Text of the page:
Doctor of Philosophy
School of Biological Sciences
Floating algal rafts provide key habitat in the pelagic environment by providing a substratum for attachment, a food source and a potential mode of dispersal. However, along the eastern Australian coastline urbanization and climate change are beginning to threaten the availability of rafts. To date, little is known about rafting invertebrate communities along this coastline and how they may be impacted by a changing future ocean.
In this study, I used a combination of lab, field and modelling studies to determine the role of algal rafts in the pelagic environment as well as how climate change will impact the availability of this key habitat. I sought to address five key unknowns about this habitat along the New South Wales coastline. First, determine the key raft-forming species of algae along the New South Wales coastline, survey if the distribution of these rafts is homogeneous even in the Sydney region, identify the species found on rafts and explore the potential impacts of future warmer sea surface temperatures on this habitat. Finally, I use a Bayesian Belief Network (BBN) to model the factors which influence raft abundance to determine how climate change will influence its abundance in a future ocean.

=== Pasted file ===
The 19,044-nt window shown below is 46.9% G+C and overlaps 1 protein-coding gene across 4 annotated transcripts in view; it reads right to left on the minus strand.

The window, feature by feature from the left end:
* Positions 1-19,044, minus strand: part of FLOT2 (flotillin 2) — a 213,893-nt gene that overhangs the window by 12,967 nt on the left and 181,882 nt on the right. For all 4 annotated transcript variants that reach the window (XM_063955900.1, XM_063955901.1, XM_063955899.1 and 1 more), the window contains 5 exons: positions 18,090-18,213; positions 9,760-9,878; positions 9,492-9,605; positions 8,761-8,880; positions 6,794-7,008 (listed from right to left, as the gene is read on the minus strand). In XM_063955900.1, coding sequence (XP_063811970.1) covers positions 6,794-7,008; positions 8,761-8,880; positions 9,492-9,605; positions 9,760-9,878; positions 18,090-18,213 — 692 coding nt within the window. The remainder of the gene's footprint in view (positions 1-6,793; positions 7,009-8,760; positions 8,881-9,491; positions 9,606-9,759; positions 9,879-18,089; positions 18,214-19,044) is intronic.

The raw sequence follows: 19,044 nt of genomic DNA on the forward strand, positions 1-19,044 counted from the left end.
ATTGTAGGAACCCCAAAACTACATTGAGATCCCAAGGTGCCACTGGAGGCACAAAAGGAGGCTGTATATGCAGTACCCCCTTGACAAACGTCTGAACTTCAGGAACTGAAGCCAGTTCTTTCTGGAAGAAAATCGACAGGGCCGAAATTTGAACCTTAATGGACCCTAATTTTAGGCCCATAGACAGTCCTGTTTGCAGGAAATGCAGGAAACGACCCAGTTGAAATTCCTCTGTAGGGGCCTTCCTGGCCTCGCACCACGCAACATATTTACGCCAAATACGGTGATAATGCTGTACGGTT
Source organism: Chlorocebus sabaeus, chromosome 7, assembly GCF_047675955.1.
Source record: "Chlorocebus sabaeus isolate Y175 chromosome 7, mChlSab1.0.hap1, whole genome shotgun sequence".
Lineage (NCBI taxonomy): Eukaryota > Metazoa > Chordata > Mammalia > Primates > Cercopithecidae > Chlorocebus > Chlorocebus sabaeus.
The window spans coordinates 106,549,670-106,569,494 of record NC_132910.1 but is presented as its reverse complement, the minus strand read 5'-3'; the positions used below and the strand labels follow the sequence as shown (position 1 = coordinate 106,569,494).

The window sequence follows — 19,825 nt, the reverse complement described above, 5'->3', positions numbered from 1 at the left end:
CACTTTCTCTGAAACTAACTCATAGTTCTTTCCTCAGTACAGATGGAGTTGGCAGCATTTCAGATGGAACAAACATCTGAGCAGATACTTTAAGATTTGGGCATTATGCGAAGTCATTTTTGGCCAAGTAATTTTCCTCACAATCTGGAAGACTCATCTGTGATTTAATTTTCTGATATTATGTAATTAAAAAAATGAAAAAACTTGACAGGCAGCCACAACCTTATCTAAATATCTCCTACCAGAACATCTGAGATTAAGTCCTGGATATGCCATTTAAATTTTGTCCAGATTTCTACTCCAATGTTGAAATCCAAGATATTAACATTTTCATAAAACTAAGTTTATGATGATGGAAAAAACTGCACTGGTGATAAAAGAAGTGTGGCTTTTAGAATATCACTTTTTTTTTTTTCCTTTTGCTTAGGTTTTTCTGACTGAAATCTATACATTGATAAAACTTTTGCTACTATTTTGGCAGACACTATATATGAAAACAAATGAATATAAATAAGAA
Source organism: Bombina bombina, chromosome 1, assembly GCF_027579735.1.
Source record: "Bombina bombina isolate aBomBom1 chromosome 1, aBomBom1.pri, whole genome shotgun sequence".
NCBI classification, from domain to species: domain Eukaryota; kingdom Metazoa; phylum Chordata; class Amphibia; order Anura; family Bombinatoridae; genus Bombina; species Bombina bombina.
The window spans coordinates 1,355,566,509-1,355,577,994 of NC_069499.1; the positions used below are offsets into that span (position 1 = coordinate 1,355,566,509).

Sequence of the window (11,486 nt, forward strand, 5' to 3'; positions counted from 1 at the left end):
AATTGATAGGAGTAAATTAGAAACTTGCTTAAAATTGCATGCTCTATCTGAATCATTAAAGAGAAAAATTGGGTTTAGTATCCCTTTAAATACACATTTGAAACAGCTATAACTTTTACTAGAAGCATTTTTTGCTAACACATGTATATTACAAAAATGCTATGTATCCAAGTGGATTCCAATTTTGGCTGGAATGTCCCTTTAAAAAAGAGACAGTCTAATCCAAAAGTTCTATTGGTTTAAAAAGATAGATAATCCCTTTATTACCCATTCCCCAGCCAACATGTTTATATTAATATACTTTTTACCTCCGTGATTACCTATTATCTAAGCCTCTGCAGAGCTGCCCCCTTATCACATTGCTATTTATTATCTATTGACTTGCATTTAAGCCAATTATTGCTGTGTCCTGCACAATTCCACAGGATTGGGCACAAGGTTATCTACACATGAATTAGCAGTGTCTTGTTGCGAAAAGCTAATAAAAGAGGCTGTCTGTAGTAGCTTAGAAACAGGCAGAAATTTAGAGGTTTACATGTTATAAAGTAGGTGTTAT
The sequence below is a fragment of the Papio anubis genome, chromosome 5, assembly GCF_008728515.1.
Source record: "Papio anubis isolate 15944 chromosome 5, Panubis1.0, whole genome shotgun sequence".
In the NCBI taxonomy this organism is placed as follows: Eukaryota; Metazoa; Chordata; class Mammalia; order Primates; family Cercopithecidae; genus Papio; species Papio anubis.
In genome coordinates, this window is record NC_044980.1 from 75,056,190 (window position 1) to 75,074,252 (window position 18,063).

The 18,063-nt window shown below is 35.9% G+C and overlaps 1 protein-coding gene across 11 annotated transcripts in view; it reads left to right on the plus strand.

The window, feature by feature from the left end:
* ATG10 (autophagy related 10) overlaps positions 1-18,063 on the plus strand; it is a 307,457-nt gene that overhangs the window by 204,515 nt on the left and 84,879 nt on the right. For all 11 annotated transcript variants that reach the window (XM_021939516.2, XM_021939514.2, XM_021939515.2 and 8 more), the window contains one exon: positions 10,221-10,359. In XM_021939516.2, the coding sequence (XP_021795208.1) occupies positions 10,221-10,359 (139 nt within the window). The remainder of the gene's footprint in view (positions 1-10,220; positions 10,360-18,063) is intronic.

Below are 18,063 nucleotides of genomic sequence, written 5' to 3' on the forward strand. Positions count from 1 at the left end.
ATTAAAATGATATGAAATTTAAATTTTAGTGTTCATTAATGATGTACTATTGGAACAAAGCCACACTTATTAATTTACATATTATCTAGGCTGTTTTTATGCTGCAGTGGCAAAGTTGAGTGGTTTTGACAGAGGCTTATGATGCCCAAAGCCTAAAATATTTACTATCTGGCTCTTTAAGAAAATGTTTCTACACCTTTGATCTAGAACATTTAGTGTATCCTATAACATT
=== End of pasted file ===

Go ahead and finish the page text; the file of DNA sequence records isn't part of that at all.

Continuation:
Cole, Lauren Jean, Cut adrift: the distribution and abundance of rafting algae and its associated fauna now and in a future ocean, Doctor of Philosophy thesis, School of Biological Sciences, University of Wollongong, 2017. https://ro.uow.edu.au/theses1/121